Have you ever seen a Whippet with a stripy coat? If you have it’s highly possible you’ve seen a brindle Whippet!
Not only this but Whippets can also have flecks, marks and multiple colours in their coats. Some even have markings like tigers… and these brindle Whippets are the subject of this post.
In this post I’m going to explain what a brindle Whippet is and what it looks like. I’ll also show you examples… and I have lots of photos to choose from since I have a one myself!
Table of Contents
- What is Brindle?
- Are Brindle Whippets Rare?
- What Do Brindle Whippets Look Like?
- Brindle Whippet Photos
- Related Posts
What is Brindle?
The word brindle is an interesting one. It probably comes from a Middle English word, which itself probably originated from Old Norse / Old English.
In Middle English, the word “brended” meant burnt or branded. When applying this idea to animal coats, it’s easy to understand why the comparison arose between what we think of as brindle patterning and the dark marks left by scorching or burnishing.
A brindle Whippet then has distinctive dark markings on its coat, perhaps reminiscent of scorching, on a base colour that could be any of the standard colours we associate with the breed.
It’s worth mentioning that the brindle patterning is found on all kinds of animals: horses, cats and of course dogs.
I’m not an expert in genetics (not even a novice actually) but I understand “brindling” occurs as a result of a rare genetic mutation of a revessive black gene. For a Whippet to be brindle it has to inherit the recessive brindle genes from both its parents, who may or may not be brindle themselves.
However, even if a Whippet puppy inherits the brindle gene from its parents, the genes that influence the size or darkness of the brindle stripes are not currently identified. So even if a Whippet is brindle, you’ll never know what the stripes will look like until it’s been born.
If you want to know more about the genetics behind the brindle pattern, this excellent post explains it way better than I ever could!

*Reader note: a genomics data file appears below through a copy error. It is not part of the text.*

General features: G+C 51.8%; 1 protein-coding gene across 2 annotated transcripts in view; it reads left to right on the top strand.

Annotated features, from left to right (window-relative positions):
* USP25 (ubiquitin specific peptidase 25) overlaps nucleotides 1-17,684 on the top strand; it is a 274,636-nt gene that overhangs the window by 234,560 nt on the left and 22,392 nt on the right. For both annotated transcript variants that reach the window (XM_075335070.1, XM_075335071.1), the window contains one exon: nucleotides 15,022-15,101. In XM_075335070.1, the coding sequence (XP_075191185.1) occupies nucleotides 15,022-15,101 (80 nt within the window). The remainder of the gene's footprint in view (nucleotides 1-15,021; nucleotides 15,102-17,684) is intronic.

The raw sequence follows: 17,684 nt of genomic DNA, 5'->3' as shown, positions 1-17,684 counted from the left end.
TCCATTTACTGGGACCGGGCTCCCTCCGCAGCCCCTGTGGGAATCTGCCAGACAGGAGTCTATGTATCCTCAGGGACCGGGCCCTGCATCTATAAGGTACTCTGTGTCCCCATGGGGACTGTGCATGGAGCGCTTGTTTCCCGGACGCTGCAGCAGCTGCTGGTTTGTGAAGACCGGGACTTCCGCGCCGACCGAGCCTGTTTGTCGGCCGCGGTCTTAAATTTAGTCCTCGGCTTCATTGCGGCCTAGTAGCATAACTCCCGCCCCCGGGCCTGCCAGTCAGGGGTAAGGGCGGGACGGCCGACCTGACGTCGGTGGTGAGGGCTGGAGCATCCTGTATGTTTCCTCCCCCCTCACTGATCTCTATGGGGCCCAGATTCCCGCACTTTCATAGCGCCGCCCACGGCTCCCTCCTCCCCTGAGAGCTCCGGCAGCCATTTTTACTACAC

What Does a Brindle Whippet Look Like?
People often associate brindle patterning as being like tiger stripes. Although I understand this comparison, since the patterning is tiger-like, the stripes on a tiger are often far more pronounced than the stripes on a brindle Whippet.
As detailed already, the brindle “stripes” are dark: black, blue (really a diluted black: see my article on blue Whippets) or dark brown.
The brindle patterns can also appear on any Whippet coat colour, which creates a multitude of coat possibilities:
- Blue brindle
- Brown brindle
- Cream brindle
- Dun brindle
- Fawn brindle
- Orange brindle
- Red brindle
- Silver brindle
- Tan brindle
Not only this, but brindles can have parti-coloured coats (two or more colours) and white trims too!
Brindle Whippet Photos
In my view, brindle Whippets are stunning… of course I would say this as a proud owner!
Below are a few photos of my Whippet Misty, that demonstrate the much-loved brindle stripes.
Are Brindle Whippets Rare?
Brindle Whippets are relatively rare, though not as rare as bully Whippets or blue Whippets… blue brindle Whippets then are even more uncommon. In the case of blue brindle though, the blue refers to the stripe rather than the base coat colour.
Even more unusual is a “reverse brindle” Whippet. Reverse brindle occurs when the striped pattern appears to be inverted. In these cases the coat has such thick, dark stripes that they appear to be the actual base coat colour.
Both cases are brindles… but a reverse brindle is likely more rare than a Whippet considered a traditional brindle.
A brindle Whippet has a base coat in a variety of colours, with dark stripes that look similar to a tiger’s markings.
The brindle stripes can only occur if both sets of parents pass on the recessive brindle gene to their puppy.
While a brindle Whippet may look very different to single coloured varieties, the Whippet temperament and athleticism remain the same.
Do you have a brindle Whippet or know more about the genetics of behind this patterning? I’d love to hear from you. Please leave a comment at the bottom of this page.
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